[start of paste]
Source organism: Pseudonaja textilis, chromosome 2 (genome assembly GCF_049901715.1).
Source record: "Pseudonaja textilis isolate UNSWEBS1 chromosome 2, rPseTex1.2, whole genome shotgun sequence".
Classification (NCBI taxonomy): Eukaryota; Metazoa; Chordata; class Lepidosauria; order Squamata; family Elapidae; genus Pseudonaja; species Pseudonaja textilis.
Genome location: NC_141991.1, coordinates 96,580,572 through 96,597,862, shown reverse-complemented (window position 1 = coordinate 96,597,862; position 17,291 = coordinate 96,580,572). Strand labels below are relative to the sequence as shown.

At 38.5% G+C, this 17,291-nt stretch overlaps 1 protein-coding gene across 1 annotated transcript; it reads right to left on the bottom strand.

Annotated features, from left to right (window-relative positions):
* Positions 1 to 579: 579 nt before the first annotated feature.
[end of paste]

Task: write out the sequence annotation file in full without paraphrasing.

Source organism: Pseudonaja textilis, chromosome 2 (genome assembly GCF_049901715.1).
Source record: "Pseudonaja textilis isolate UNSWEBS1 chromosome 2, rPseTex1.2, whole genome shotgun sequence".
Classification (NCBI taxonomy): Eukaryota; Metazoa; Chordata; class Lepidosauria; order Squamata; family Elapidae; genus Pseudonaja; species Pseudonaja textilis.
Genome location: NC_141991.1, coordinates 96,580,572 through 96,597,862, shown reverse-complemented (window position 1 = coordinate 96,597,862; position 17,291 = coordinate 96,580,572). Strand labels below are relative to the sequence as shown.

At 38.5% G+C, this 17,291-nt stretch overlaps 1 protein-coding gene across 1 annotated transcript; it reads right to left on the bottom strand.

Annotated features, from left to right (window-relative positions):
* Positions 1 to 579: 579 nt before the first annotated feature.